By the way, In the first recording of Melody 8 (Amore in Twist) I hear John Feweh Sherman on the guitar. John, who later became Minister of Commerce Industry and Transportation, and I were college classmates and he played for Melody 8 regularly to supplement his family income. He was executed by the military junta on April 22, 1980.
The second change Matthew brought to Music Time was that he lengthened its running time from thirty to sixty minutes.
Leo continued to work weekends as a contractor responding to fan mail and sending newsletters, calendars, and program guides to 500 individual addresses per month. He and Matthew called themselves the “A Team”.
2012-Present: Today with Heather Maxwell
In 2012, I joined the VOA to take the helm as host and producer of Music Time in Africa. In the past three years, I’ve also made a few changes as well as preserved some traditions of our beloved program. As for the changes, the three most significant are social media, television, and digital. Since I came on board, Music Time now enjoys an active presence on Soundcloud, Facebook , Twitter, and YouTube.
Today, listeners from all over Africa engage with Music Time by watching, listening, and writing via these multi-media platforms. Messages, posts, comments and tweets now constitute the majority of our fan mail. Musicians send videos and sound files of their own music for consideration, as well.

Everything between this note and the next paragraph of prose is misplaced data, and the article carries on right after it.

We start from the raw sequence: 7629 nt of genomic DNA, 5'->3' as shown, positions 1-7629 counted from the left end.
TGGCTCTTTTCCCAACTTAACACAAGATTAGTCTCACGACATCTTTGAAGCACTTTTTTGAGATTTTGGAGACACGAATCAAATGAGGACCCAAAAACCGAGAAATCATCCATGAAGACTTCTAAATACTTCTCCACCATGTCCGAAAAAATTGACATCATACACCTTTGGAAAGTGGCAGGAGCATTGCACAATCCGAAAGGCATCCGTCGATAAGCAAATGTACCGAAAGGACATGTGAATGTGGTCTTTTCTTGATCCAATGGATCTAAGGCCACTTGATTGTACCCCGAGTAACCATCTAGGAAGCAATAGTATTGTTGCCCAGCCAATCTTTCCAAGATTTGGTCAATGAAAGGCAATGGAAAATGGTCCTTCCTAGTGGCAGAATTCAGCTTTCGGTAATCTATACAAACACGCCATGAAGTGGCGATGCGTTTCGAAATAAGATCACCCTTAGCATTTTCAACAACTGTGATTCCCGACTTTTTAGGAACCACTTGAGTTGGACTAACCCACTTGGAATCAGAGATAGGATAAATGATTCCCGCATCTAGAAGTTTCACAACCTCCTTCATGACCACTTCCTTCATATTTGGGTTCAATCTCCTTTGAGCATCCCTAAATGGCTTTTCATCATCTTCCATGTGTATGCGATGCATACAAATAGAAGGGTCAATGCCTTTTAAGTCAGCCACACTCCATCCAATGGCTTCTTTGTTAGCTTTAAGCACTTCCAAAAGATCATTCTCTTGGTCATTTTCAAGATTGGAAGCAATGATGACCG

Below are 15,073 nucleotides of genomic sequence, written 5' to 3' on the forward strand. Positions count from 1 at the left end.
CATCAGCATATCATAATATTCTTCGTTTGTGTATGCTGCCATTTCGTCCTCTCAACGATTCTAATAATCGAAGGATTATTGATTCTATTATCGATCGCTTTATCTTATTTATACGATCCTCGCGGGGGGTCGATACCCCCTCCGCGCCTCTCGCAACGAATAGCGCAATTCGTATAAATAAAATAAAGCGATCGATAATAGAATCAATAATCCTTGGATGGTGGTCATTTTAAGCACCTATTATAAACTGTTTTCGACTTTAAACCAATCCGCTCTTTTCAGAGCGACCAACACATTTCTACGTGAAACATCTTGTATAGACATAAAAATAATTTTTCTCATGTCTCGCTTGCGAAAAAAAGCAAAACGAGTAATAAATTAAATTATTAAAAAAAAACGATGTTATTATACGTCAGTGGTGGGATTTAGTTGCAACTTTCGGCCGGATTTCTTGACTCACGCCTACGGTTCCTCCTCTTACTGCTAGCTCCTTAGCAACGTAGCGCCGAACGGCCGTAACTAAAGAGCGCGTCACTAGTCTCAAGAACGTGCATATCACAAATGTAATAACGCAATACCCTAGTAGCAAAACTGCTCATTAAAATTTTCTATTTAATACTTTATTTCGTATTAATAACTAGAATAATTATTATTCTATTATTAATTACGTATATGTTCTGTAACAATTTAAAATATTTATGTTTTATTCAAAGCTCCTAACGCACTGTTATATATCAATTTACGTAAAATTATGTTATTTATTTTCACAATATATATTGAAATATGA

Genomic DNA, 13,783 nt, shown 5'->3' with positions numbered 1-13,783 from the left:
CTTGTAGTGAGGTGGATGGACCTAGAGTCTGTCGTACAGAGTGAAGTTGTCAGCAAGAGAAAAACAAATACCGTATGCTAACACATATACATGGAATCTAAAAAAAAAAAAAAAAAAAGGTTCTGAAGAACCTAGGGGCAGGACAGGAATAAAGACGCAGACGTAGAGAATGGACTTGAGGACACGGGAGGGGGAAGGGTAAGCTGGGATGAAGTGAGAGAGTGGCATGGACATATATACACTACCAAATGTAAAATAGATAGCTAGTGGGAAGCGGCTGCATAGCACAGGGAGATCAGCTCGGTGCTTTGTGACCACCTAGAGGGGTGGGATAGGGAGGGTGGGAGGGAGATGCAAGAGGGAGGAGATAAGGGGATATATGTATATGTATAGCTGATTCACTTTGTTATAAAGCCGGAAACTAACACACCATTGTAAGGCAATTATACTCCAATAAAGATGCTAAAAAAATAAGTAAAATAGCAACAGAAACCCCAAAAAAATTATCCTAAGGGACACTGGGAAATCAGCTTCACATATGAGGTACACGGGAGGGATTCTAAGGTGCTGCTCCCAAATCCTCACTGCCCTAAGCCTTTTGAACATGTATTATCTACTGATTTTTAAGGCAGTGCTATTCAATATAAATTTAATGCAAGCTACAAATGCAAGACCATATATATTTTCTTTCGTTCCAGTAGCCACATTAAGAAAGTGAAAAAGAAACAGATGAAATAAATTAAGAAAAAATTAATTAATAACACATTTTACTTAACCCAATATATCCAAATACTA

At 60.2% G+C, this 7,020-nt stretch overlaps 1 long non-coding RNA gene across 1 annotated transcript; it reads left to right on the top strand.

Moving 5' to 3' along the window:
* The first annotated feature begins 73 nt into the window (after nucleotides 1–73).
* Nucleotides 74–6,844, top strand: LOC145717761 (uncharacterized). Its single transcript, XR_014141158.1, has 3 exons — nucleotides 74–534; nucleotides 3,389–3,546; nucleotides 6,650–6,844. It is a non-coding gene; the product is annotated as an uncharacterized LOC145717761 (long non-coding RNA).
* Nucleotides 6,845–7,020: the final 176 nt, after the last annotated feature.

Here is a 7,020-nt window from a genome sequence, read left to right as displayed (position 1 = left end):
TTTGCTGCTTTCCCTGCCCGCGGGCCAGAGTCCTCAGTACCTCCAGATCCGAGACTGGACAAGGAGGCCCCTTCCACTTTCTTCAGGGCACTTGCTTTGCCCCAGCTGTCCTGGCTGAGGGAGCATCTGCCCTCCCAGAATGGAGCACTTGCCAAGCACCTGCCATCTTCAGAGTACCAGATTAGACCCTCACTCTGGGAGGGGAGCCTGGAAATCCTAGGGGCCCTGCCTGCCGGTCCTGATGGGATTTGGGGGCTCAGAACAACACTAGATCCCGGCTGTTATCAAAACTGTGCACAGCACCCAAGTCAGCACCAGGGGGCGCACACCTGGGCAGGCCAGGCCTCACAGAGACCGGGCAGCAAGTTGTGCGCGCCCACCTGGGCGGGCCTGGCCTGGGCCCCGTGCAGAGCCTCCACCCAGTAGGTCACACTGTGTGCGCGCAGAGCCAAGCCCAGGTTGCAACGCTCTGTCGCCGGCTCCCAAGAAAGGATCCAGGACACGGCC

Listen below to a 2015 Music Time in Africa radio show from Soundcloud.
Here’s one recent testimonial from a Nigerian listener I received by email:
Hello My Dear Heather,
Warmest greetings from your friend and regular listener, Olufemi Ojumu, at the Ondo State Radiovision Corporation, Akure City in Nigeria. Its easier now to monitor your beautiful programmes on VOA live streaming with my Android phone and Laptop. Please keep up the good job you are doing in making Africa a place of pride. A Nigerian adage says, “If a child is able to appreciate what you gave him yesterday, he automatically gets another gift today.” Allow me to thank you for the 2013/2014 VOA Calendar sent to me last year. Kindly remember to send 4 copies of the 2015 calendar to me as this year winds up.